(Reprinted with permission from the Christian Science Monitor, written by Gail Russell Chaddock.)
Robert Coles’s latest book, The Call of Service: A Witness to Idealism, reads less like a new venture than a gleaning through a lifetime of interviews, notebooks, and tapes for an answer to the question: Why do people serve others?
The reasons people give are as diverse as the voices in this thoughtful book: civil rights activists and sharecroppers in the Mississippi Delta in 1964, VISTA volunteers in Appalachia in the late 1960s, suburban housewives and privileged students in Boston’s black neighborhoods—individuals who, for whatever reason, answered the call of service.
Some signed on to please a friend or flesh out a résumé; others, out of religious conviction. For the author, service was often a means of access for his research. He got to ask questions of activists in the Student Nonviolent Coordinating Committee (SNCC) by washing dishes and sweeping floors in their Atlanta office; to black students in Boston by keeping them company during their daily bus commute to whiter, wealthier schools.
Many who served were changed by the experience. One volunteer tutor found that his tutee’s need for “a kind of moral purpose that will carry him through any number of critical moments” gave him “a reason to locate more explicitly and consolidate his own moral purpose as a prelude to sharing it, however gingerly and indirectly.”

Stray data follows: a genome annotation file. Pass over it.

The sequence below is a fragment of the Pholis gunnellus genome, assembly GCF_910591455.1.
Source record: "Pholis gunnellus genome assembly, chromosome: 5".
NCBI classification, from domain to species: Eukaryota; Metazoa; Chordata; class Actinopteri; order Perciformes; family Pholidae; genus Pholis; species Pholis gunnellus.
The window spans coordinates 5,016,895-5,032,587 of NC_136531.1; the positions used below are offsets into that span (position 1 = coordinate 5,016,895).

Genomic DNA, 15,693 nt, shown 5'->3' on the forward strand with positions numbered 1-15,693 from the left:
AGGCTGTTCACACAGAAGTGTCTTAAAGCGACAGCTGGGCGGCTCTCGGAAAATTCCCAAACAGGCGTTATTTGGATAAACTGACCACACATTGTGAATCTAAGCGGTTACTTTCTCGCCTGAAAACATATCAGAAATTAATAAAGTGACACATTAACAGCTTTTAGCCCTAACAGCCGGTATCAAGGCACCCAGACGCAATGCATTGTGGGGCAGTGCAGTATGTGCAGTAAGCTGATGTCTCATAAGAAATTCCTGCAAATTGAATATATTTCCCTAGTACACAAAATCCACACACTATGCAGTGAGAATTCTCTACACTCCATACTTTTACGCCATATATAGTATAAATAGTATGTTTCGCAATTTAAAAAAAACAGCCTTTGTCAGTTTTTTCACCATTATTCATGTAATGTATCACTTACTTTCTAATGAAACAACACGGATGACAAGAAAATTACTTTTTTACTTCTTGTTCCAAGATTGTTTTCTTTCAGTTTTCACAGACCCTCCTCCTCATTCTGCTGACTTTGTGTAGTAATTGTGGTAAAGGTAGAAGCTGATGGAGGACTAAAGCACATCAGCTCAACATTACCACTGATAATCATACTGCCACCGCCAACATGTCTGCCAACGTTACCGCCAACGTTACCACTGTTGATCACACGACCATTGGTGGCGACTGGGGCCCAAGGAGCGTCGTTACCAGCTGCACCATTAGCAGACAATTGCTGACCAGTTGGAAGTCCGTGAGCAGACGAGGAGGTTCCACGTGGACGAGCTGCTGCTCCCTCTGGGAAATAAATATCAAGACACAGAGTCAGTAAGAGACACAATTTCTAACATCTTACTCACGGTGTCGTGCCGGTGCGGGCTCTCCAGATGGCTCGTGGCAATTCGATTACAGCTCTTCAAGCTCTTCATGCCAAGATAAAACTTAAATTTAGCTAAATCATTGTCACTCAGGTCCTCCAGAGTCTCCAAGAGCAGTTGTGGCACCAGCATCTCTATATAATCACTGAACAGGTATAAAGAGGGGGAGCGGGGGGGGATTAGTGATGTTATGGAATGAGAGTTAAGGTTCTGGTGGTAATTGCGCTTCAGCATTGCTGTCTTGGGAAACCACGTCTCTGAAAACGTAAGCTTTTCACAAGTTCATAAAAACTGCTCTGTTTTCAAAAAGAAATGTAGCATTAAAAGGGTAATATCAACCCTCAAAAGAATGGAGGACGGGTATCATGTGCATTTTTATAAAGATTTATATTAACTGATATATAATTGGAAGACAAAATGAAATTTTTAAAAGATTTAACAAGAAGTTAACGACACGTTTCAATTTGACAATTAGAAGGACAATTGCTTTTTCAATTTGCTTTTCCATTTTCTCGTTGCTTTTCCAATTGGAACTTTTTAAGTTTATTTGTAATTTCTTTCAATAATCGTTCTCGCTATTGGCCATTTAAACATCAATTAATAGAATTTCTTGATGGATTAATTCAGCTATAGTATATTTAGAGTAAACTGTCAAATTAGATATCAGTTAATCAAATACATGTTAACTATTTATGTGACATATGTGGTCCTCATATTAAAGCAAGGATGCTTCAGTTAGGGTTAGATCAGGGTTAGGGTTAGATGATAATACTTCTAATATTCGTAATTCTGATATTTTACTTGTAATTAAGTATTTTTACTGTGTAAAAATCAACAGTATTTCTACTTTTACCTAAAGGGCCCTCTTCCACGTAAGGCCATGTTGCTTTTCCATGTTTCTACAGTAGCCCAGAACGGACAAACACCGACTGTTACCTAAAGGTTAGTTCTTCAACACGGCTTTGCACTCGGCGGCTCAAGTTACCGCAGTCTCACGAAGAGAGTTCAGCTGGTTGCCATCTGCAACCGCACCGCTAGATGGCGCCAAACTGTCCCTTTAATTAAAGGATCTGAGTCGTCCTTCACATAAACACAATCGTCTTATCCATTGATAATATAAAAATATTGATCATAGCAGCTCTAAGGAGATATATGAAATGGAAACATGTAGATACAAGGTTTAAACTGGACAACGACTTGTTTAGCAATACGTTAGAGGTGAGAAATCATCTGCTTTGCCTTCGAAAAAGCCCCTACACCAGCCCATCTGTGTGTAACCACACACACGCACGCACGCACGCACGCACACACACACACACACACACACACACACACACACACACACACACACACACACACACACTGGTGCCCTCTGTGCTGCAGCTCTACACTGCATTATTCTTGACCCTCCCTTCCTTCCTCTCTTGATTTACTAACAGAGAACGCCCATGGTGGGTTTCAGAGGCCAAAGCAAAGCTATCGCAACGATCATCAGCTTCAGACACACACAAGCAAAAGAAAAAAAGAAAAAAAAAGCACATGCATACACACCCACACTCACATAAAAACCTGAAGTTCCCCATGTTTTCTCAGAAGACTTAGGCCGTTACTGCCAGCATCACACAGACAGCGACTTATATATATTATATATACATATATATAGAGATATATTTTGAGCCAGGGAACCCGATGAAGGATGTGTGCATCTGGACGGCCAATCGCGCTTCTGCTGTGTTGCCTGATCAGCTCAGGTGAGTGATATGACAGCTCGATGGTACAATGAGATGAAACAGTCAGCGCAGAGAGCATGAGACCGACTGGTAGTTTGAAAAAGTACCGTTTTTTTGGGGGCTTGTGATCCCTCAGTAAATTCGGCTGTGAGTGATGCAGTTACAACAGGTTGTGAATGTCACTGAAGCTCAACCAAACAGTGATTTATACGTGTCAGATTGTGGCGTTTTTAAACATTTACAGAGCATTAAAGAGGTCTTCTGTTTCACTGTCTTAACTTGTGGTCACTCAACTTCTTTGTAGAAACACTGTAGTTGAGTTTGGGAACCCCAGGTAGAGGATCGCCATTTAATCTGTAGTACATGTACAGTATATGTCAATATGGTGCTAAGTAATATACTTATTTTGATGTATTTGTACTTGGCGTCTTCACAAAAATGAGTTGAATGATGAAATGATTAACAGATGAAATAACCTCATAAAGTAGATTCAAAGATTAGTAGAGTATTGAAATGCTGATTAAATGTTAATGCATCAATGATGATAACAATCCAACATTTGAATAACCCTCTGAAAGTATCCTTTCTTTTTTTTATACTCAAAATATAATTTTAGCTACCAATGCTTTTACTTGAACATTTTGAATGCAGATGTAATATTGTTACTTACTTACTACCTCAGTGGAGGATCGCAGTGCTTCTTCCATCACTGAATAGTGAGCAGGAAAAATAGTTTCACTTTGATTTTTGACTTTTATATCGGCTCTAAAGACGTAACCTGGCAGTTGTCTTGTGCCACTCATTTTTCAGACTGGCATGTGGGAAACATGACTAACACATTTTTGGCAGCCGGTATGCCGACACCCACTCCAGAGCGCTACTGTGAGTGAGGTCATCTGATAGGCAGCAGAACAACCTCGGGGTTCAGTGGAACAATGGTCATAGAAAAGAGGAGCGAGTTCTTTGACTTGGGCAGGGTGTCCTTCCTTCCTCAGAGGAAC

What is most memorable about this book is the simple goodness that runs through the examples Coles cites.
Take Tessie, a six-year-old black girl who, escorted each day by federal marshals through abusive crowds, initiated school desegregation in New Orleans. Tessie’s account of how she faced the taunts of crowds every day “turned many of my ideas and assumptions upside down,” Coles writes. “Where I expected trouble, they [Tessie and her grandmother] saw great opportunity; ... where I saw a child bravely shouldering the burden of a divided, troubled society, they saw a blessed chance for a child to become a teacher, a healer, an instrument, maybe, of the salvation of others.... A child’s idiosyncratic utterly spiritual notion of service was a key.”
There is also the memorable voice of the author. Coles is a storyteller and a good listener. He seems to delight in being taken by surprise and to be as interested in the insight that smashes a cherished belief as in one that confirms it.
Yet Tessie had learned to regard herself not as a victim, not as an outsider trying hard to enter a world bent on keeping her out, not as a mere six-year-old black girl from a poor family with no clout and no connections but rather as an emissary from on high, a lucky one designated to lead an important effort, a child given the errand of rendering service to a needy population. She had connected a civic moment in her life with a larger ideal, and in so doing had learned to regard herself as a servant, as a person “called to service.”
—from The Call of Service